A Priming Effect of Elevated CO2 on
Soil Organic Matter Decomposition

There has been very little recognition in elevated CO2 studies of the fact that carbon flow into fast-cycling pools can influence long-term carbon storage. For example, elevated CO2 retarded decomposition of the slow-cycling soil organic carbon pool in a California grassland (Cardon et al., 2001). This apparently occurred because soil microorganisms shifted from consuming older, presumably more recalcitrant, soil organic carbon pools to using easily-degraded roots and root exudates derived from increased root biomass.

Effect of plants and elevated CO2
on decomposition of native soil organic matter.


Soil w/ Plants

Soil w/o Plants


Plant respiration

soil respiration

soil respiration









We performed a greenhouse study to investigate the influence of elevated CO2 on the decomposition of the native soil organic pool. We grew Scirpus olneyi that was depleted in 13 C (d 13 C = -27 o / oo to -39 o / oo ) in a wetland soil that was relatively enriched in 13 C (d 13 C= -15 o / oo ). This allowed us to partition soil respiration into plant and soil sources using a standard 2-end member mixing model (Fu and Cheng, 2002).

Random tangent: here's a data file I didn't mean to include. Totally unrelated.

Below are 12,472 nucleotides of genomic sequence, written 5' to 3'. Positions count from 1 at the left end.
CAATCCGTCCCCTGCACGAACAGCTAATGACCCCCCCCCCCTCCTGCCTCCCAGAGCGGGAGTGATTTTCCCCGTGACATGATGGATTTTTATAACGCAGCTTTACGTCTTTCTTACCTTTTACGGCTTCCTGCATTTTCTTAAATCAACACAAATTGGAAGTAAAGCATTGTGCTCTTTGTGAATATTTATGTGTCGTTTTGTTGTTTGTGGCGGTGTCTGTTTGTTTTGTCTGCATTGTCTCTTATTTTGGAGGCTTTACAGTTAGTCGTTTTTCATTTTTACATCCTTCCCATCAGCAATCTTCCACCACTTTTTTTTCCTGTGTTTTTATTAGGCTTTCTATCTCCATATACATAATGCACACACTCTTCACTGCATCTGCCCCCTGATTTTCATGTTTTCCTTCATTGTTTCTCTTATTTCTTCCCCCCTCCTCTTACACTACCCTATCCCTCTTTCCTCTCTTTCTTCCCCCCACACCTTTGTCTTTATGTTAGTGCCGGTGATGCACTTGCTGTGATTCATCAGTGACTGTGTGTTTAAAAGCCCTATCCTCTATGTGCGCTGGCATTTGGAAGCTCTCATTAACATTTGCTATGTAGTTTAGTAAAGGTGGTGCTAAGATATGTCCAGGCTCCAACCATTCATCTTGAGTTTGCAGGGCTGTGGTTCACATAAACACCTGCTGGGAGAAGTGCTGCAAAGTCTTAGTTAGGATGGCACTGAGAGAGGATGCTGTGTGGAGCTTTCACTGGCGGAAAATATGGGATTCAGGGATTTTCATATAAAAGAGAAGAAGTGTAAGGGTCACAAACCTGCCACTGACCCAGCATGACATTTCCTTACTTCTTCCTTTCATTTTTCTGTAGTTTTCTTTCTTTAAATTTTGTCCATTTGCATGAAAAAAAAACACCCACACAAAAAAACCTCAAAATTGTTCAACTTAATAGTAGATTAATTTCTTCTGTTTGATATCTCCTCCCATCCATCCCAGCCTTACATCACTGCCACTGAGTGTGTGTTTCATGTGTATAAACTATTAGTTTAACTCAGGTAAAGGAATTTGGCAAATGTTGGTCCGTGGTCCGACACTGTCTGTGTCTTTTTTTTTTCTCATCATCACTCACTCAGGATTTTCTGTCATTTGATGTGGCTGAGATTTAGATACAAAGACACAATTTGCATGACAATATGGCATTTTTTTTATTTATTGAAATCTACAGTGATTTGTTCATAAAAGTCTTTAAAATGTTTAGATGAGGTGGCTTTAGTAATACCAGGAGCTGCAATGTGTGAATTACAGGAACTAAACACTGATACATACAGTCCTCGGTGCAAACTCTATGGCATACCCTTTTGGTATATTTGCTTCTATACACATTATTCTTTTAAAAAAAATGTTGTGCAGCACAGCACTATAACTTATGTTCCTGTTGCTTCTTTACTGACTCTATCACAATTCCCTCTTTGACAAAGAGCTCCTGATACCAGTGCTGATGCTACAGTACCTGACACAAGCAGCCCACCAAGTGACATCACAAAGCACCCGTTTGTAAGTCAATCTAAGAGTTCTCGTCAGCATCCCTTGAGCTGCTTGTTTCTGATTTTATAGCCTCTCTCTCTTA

The results showed a priming effect of plant roots on soil organic matter decomposition because soil respiration was about 7-times higher in soils that contained plants (Table 4). Elevated CO2 increased soil respiration by 22%, which is similar to the average stimulation of CO2 assimilation by elevated CO2 in situ . This result should be considered preliminary. Nonetheless, we conclude that elevated CO2 can stimulate the decomposition of native soil organic matter in this salt marsh ecosystem. We currently have a field test of this hypothesis running in which we buried membrane bags containing soil organic matter in each C3 plot. These bags will be collected next fall and analyzed for mass loss and changes in the content of labile and recalcitrant carbon.


Research Questions